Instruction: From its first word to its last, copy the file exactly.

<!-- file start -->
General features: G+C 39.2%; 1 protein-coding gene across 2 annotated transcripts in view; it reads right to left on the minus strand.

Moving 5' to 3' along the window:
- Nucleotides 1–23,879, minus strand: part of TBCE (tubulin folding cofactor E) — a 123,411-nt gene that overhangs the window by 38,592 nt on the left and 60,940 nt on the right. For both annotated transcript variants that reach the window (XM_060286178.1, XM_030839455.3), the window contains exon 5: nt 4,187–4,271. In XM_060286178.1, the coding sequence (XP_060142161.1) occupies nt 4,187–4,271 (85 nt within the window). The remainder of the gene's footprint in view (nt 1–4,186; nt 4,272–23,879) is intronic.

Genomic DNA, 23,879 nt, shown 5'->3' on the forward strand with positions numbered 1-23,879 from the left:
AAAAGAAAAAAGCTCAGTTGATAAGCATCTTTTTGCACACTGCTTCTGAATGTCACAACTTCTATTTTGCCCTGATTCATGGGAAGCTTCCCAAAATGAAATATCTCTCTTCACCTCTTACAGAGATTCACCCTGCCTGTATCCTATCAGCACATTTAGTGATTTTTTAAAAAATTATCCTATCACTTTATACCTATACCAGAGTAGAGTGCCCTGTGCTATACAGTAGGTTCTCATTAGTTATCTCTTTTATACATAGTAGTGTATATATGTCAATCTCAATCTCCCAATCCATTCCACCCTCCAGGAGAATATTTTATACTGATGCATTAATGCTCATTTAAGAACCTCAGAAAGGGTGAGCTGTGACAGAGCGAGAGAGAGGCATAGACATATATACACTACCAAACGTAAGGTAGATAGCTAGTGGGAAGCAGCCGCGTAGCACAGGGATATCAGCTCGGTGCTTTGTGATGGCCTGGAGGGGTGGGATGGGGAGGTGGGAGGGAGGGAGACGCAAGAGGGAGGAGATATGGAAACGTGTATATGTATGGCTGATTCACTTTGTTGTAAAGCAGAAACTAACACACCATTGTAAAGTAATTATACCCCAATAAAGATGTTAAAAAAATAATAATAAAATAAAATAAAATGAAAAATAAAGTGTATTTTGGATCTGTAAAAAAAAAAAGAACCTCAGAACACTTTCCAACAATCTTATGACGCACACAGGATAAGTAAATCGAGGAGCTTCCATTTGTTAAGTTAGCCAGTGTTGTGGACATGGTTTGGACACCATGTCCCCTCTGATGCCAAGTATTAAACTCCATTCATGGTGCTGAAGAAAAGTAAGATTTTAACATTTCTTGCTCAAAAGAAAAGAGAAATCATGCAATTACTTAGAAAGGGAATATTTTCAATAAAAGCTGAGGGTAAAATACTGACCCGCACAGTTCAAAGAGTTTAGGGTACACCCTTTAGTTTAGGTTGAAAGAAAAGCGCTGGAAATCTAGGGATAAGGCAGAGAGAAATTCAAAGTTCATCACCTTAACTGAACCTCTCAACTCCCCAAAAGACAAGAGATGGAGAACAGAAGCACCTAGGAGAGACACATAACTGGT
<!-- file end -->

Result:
General features: G+C 39.2%; 1 protein-coding gene across 2 annotated transcripts in view; it reads right to left on the minus strand.

Moving 5' to 3' along the window:
- Nucleotides 1–23,879, minus strand: part of TBCE (tubulin folding cofactor E) — a 123,411-nt gene that overhangs the window by 38,592 nt on the left and 60,940 nt on the right. For both annotated transcript variants that reach the window (XM_060286178.1, XM_030839455.3), the window contains exon 5: nt 4,187–4,271. In XM_060286178.1, the coding sequence (XP_060142161.1) occupies nt 4,187–4,271 (85 nt within the window). The remainder of the gene's footprint in view (nt 1–4,186; nt 4,272–23,879) is intronic.

Genomic DNA, 23,879 nt, shown 5'->3' on the forward strand with positions numbered 1-23,879 from the left:
AAAAGAAAAAAGCTCAGTTGATAAGCATCTTTTTGCACACTGCTTCTGAATGTCACAACTTCTATTTTGCCCTGATTCATGGGAAGCTTCCCAAAATGAAATATCTCTCTTCACCTCTTACAGAGATTCACCCTGCCTGTATCCTATCAGCACATTTAGTGATTTTTTAAAAAATTATCCTATCACTTTATACCTATACCAGAGTAGAGTGCCCTGTGCTATACAGTAGGTTCTCATTAGTTATCTCTTTTATACATAGTAGTGTATATATGTCAATCTCAATCTCCCAATCCATTCCACCCTCCAGGAGAATATTTTATACTGATGCATTAATGCTCATTTAAGAACCTCAGAAAGGGTGAGCTGTGACAGAGCGAGAGAGAGGCATAGACATATATACACTACCAAACGTAAGGTAGATAGCTAGTGGGAAGCAGCCGCGTAGCACAGGGATATCAGCTCGGTGCTTTGTGATGGCCTGGAGGGGTGGGATGGGGAGGTGGGAGGGAGGGAGACGCAAGAGGGAGGAGATATGGAAACGTGTATATGTATGGCTGATTCACTTTGTTGTAAAGCAGAAACTAACACACCATTGTAAAGTAATTATACCCCAATAAAGATGTTAAAAAAATAATAATAAAATAAAATAAAATGAAAAATAAAGTGTATTTTGGATCTGTAAAAAAAAAAAGAACCTCAGAACACTTTCCAACAATCTTATGACGCACACAGGATAAGTAAATCGAGGAGCTTCCATTTGTTAAGTTAGCCAGTGTTGTGGACATGGTTTGGACACCATGTCCCCTCTGATGCCAAGTATTAAACTCCATTCATGGTGCTGAAGAAAAGTAAGATTTTAACATTTCTTGCTCAAAAGAAAAGAGAAATCATGCAATTACTTAGAAAGGGAATATTTTCAATAAAAGCTGAGGGTAAAATACTGACCCGCACAGTTCAAAGAGTTTAGGGTACACCCTTTAGTTTAGGTTGAAAGAAAAGCGCTGGAAATCTAGGGATAAGGCAGAGAGAAATTCAAAGTTCATCACCTTAACTGAACCTCTCAACTCCCCAAAAGACAAGAGATGGAGAACAGAAGCACCTAGGAGAGACACATAACTGGT